Seattle, WA – Will introduces viewers to an entrepreneurial mother-daughter team with a business designed to revive the tradition of family mealtime. Lisa Wallace and Judy Schwan cook and package a month’s worth of delicious meals for clients, which is certainly "one recipe for letting families spend time together."

Segment 7

Brooklyn, NY – Seniors in Brooklyn have the opportunity to participate in a program called Elderplan. This HMO-based program signs seniors up to do member-to-member volunteering, a service that provides the elderly with needed assistance, companionship, and a valuable sense of community.

[52:56]–[55:05] Conclusion

Pause once or twice while viewing to have students reflect on what they’ve seen. Ask:

• What kinds of decisions have people made about work and family so far?
• Do people seem happy with their decisions? Why?
• Have some decisions seemed more difficult than others? Why?

Ask students whether they are confused about anything they’ve seen. Offer them the opportunity to visit the Livelyhood Web site and skim the summary of "Working Family Values" after watching the program.

Also encourage students to list terms or concepts they are unfamiliar with, and look them up in the humorous "Working Family Values Glossary." (http://www.pbs.org/livelyhood/workingfamily/familygloss.html)

After Viewing

A variety of resources are available for linking the content of the show to particular curriculum areas, and helping students apply the content to real-world situations relevant to their own lives.

1. Follow-up Questions. These encourage students to analyze and think critically about the situation and issues presented in the show.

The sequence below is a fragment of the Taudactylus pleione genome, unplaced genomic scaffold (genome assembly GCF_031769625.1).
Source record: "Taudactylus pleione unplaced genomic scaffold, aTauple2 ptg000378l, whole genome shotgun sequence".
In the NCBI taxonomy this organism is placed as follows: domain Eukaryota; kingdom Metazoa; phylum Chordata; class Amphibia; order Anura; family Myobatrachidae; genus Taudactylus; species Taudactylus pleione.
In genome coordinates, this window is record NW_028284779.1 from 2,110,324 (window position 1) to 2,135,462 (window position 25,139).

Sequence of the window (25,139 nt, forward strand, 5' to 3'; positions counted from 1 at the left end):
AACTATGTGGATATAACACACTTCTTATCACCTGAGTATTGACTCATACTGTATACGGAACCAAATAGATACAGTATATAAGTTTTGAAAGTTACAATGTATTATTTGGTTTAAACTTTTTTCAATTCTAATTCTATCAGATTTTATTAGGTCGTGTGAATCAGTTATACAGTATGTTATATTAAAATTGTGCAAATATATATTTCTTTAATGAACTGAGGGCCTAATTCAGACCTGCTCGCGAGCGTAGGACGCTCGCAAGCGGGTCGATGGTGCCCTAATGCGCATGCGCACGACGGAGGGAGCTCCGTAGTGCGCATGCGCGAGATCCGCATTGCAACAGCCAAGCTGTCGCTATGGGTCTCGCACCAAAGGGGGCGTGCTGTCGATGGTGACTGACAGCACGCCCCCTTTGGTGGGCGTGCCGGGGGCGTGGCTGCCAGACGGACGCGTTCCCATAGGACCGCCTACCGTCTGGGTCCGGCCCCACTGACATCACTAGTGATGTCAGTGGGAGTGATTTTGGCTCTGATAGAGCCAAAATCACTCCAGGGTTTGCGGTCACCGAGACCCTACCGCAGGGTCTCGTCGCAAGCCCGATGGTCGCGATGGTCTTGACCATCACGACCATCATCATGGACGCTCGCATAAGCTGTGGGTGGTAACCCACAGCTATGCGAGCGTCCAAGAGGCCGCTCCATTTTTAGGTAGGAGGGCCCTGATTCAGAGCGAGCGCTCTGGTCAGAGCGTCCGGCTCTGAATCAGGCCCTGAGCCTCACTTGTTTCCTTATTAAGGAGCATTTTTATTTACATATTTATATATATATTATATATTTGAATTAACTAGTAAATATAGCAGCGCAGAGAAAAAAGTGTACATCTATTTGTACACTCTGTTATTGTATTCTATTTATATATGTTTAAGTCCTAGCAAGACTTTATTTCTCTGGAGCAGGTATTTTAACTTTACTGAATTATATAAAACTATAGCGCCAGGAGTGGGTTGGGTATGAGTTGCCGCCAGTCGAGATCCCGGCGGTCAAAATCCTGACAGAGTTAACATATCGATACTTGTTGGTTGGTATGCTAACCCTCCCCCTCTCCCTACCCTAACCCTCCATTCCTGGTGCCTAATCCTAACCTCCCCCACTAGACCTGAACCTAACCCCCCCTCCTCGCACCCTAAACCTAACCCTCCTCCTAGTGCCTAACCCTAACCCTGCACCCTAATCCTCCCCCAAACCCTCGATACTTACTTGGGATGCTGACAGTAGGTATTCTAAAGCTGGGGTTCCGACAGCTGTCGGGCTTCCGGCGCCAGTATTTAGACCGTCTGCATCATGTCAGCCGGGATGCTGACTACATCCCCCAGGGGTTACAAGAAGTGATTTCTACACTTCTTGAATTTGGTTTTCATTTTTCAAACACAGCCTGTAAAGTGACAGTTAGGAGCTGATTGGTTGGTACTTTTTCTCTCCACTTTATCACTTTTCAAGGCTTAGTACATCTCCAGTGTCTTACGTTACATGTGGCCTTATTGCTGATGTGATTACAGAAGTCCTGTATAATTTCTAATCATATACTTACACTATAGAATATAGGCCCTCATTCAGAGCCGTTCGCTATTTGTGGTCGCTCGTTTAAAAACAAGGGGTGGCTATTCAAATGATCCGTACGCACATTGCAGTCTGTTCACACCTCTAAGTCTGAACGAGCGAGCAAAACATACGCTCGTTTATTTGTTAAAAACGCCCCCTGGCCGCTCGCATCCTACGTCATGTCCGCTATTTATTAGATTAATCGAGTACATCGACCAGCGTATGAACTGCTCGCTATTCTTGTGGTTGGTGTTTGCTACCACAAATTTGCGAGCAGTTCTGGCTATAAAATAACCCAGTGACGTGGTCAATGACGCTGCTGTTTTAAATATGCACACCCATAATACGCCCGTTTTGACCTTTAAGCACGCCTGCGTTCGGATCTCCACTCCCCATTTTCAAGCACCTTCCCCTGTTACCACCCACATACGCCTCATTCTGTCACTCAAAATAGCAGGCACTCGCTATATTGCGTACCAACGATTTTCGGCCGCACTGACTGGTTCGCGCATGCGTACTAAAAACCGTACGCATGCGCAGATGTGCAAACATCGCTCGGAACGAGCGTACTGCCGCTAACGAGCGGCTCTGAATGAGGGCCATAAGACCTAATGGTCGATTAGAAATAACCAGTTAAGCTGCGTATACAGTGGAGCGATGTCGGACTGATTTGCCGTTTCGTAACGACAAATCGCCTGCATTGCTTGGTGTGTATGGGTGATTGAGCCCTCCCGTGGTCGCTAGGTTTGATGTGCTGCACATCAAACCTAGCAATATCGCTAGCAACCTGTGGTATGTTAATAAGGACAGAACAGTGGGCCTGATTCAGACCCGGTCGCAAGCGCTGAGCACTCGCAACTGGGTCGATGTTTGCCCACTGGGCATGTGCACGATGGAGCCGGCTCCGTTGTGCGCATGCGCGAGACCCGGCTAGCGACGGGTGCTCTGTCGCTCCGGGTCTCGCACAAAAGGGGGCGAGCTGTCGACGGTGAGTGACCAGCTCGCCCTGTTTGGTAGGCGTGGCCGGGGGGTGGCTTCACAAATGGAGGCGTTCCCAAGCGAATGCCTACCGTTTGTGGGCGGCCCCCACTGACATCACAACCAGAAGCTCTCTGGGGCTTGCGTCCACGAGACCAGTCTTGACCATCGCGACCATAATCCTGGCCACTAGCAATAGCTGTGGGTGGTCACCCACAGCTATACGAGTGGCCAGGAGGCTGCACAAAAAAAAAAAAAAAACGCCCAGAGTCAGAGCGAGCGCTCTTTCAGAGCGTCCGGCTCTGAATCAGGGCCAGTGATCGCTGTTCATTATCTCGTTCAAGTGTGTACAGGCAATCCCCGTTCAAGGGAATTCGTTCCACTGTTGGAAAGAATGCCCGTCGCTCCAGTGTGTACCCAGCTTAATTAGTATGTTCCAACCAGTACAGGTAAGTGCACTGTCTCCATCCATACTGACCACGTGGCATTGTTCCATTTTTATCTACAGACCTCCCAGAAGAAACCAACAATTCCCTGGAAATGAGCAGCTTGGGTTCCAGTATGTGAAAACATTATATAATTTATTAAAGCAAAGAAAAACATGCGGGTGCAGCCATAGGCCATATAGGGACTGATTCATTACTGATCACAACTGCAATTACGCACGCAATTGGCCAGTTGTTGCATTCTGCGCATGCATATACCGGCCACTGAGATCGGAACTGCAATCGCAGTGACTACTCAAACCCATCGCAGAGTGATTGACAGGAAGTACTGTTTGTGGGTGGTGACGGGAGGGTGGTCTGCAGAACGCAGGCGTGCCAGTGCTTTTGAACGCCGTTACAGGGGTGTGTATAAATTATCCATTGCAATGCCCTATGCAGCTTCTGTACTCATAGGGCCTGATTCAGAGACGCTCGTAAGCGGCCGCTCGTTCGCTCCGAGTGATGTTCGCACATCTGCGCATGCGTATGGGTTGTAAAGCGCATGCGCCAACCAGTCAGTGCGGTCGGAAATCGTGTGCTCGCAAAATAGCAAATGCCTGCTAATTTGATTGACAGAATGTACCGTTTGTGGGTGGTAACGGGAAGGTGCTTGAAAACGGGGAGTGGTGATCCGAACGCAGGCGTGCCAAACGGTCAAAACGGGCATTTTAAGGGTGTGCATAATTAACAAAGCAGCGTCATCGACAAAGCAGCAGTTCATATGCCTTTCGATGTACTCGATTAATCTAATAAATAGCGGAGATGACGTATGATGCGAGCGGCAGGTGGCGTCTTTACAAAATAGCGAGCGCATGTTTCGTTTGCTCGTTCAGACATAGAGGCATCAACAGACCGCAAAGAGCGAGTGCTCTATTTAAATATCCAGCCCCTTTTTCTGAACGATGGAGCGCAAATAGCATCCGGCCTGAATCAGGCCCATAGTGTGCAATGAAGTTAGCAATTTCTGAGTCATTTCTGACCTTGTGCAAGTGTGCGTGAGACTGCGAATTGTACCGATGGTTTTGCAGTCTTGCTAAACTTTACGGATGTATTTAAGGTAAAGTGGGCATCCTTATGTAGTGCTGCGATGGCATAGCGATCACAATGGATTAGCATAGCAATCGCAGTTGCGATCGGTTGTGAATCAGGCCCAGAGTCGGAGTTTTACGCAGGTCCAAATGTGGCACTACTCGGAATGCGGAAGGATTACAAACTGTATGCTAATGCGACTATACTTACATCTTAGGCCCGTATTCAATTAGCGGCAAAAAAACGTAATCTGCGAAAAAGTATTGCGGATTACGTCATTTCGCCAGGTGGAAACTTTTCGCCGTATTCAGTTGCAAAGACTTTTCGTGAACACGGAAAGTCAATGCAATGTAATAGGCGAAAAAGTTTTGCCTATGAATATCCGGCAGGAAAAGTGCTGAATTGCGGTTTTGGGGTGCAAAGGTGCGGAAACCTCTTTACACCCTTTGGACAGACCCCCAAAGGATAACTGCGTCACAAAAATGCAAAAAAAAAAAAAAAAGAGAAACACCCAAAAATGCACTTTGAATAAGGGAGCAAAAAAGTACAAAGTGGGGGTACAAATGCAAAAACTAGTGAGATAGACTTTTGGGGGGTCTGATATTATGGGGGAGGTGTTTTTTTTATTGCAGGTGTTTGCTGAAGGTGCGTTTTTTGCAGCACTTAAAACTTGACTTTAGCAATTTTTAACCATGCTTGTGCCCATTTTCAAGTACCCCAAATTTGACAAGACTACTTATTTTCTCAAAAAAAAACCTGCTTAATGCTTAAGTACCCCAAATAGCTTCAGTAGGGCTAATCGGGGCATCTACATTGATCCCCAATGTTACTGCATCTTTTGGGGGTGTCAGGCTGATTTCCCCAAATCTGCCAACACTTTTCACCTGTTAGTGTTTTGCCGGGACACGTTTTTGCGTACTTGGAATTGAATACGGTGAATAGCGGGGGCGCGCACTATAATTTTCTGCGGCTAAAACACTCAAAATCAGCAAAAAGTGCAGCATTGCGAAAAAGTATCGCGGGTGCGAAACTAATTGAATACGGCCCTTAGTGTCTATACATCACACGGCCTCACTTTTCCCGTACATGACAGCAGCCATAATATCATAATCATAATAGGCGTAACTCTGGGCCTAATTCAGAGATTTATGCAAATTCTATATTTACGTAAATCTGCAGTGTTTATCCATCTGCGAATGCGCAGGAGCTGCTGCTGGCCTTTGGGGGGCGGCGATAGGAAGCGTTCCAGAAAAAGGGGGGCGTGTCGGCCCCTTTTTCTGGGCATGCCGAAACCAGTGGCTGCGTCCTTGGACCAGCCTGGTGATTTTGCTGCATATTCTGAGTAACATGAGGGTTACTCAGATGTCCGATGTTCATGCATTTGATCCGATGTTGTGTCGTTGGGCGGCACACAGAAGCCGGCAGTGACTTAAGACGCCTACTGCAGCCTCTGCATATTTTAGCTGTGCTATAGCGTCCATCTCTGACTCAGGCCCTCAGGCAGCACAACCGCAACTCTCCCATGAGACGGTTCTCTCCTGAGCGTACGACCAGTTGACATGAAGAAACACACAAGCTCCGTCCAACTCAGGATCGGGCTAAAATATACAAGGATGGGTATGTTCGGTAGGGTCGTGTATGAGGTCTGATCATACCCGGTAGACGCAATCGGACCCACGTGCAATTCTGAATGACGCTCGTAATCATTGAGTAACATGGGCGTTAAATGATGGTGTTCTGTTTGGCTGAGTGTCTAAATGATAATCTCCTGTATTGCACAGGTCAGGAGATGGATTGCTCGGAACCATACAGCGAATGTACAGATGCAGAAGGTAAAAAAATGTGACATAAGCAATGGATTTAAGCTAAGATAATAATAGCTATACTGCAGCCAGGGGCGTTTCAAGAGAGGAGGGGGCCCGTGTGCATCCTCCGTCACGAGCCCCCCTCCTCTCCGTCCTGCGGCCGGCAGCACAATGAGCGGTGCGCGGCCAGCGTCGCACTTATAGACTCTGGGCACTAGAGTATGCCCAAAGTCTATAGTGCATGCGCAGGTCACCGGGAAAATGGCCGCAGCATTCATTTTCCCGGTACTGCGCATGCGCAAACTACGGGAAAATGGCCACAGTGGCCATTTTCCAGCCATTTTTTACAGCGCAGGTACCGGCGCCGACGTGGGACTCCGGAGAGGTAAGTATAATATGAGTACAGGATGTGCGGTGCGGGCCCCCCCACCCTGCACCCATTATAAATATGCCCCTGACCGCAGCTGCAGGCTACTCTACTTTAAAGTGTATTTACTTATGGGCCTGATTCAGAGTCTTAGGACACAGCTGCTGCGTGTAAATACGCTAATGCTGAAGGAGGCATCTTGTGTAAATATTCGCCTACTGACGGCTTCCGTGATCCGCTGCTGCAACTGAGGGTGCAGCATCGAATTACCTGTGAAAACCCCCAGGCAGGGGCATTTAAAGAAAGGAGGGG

You might begin by having students answer the questions offered as examples:

• How have changes in traditional gender roles made work and family issues more complex?
• How can employers be sensitive to their employees’ family needs or obligations?
• How might having the support of family members, workers, or neighbors make balancing priorities easier?

Continue by asking questions that will lead students to relate the content of the program to their own lives:

• How does your family balance time spent at work and time spent with each other?
• Who do you know that has had to make difficult decisions about how they spend their time? What did they decide? How has it worked out?
• Are there any lessons to be learned from these stories? If so, what are they?

To give students opportunities to explore these issues actively and creatively, assign one or more of the cross-curricular activities that follow.

2. Cross-Curricular Activities. These offer a variety of projects for individual students or small groups that extend concepts presented in "Working Family Values." Some of these activities utilize other features of the Livelyhood Web site, such as the Lively Pool and the Posting Areas. All activities are appropriate for students in grades 9–12. Some are suitable for younger students as well; others are appropriate for adult students.